One of the two men who publicly disclosed a Mozilla Firefox JavaScript vulnerability over the weekend at a hacker conference now claims the bug does not allow for remote code execution.

Mischa Spiegelmock has apologized for causing an unjustified alarm, the open-source web browser's security chief said in a blog Monday night.

Spiegelmock, one of the two hackers who presented the flaw Saturday at the ToorCon conference in San Diego, also said he is not aware of 30 undisclosed Firefox vulnerabilities, which Spiegelmock's speaking partner, Andrew Wbeelsoi, said exist.

"The main purpose of our talk was to be humorous," Spiegelmock said in a statement, which was published Monday by Mozilla security chief, Window Snyder.

"…I have no undisclosed Firefox vulnerabilities," he said. "The person who was speaking with me made this claim, and I honestly have no idea if he has them or not. I apologize to everyone involved, and I hope I have made everything as clear as possible."

Meanwhile, the vulnerability the pair reported is caused by the way in which Firefox processes JavaScript, which could lead to a stack overflow "ending up in remote execution," he said. "However, the code we presented did not in fact do this, and I personally have not gotten it to result in code execution, nor do I know anyone who has."

So far, all the bug has done is cause a browser crash and consume system resources, he said.

Snyder told SCMagazine.com today that she was upset with Spiegelmock and Wbeelsoi for creating an unnecessary panic.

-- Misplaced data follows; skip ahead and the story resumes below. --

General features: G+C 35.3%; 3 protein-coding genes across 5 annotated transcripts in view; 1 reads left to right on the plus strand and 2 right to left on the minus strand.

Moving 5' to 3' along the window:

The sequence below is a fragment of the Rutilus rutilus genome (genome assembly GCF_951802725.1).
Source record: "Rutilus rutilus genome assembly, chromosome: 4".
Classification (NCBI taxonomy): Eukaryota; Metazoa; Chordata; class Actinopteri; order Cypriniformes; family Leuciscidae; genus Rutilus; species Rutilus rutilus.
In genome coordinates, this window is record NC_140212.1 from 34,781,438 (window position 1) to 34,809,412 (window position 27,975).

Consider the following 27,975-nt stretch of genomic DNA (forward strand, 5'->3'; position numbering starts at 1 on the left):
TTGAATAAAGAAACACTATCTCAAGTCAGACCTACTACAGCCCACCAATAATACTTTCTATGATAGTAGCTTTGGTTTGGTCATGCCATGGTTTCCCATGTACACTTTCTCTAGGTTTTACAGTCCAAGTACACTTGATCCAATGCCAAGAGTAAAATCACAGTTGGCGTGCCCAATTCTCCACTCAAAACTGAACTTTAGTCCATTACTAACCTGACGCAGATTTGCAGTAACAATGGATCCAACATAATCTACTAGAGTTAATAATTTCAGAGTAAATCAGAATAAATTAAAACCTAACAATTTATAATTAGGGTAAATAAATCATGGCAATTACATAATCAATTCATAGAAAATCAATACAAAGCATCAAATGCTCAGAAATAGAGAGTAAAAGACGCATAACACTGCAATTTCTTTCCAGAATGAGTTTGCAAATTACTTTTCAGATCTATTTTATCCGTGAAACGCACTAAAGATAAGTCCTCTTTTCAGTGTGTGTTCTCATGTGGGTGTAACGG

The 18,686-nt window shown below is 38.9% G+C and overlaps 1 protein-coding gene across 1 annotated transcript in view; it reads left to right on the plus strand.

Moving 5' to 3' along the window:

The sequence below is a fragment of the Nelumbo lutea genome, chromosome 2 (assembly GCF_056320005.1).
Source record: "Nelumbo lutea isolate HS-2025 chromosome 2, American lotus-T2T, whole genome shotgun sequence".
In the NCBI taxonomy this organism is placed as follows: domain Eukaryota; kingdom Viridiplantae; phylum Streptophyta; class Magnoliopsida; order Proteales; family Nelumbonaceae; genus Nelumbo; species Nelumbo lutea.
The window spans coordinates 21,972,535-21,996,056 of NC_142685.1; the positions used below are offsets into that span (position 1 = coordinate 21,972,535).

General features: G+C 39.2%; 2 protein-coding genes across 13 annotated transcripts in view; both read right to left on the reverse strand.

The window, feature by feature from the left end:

"We had engineers here on Sunday, trying to get this vulnerability (figured out)," she said. "To realize that it was spun up and people lost their weekends over somebody's idea of a joke, it's disappointing."

But she said she was pleased Spiegelmock came forward to clear the air. "Mischa realized what the impact (of his speech) was going to be, and he admitted that he had exaggerated. Still, we needed to investigate it and take it all seriously…to make sure our users aren't going to be at risk."

Snyder, in another blog posted Monday afternoon, said Mozilla security experts were able to exploit the flaw to launch a DoS attack but were not able to achieve remote code execution.

News of the JavaScript flaw and remarks that some 30 other bugs are affecting the alternative web browser came two weeks after security giant Symantec said Mozilla contained more vulnerabilities than Internet Explorer (IE) through the first six months of this year.

According to Symantec's twice-annual Internet Security Threat Report, Mozilla browsers contained 47 vulnerabilities, compared to 38 for IE. However, IE was the most frequently targeted browser, accounting for 47 percent of all attacks.

As more users abandon IE in favor of Firefox, hackers should continue to target the browser, said Chris Andrew, vice president of security technologies at PatchLink.

"We expect to see even more vulnerabilities identified in Firefox and other open-source tools as a result of hackers following consumer adoption trends," he said. "In late 2005, IE's usage dropped to around 85 percent, primarily due to consumers turning to Firefox to avoid computer worms, viruses, adware and spyware. Now with hackers targeting Firefox along with other alternative operating systems and applications, it will be critical for organizations to be able to rapidly and effectively remediate vulnerabilities across any platform."

Snyder said Mozilla typically will have more reported vulnerabilities - many of which pose little threat - because of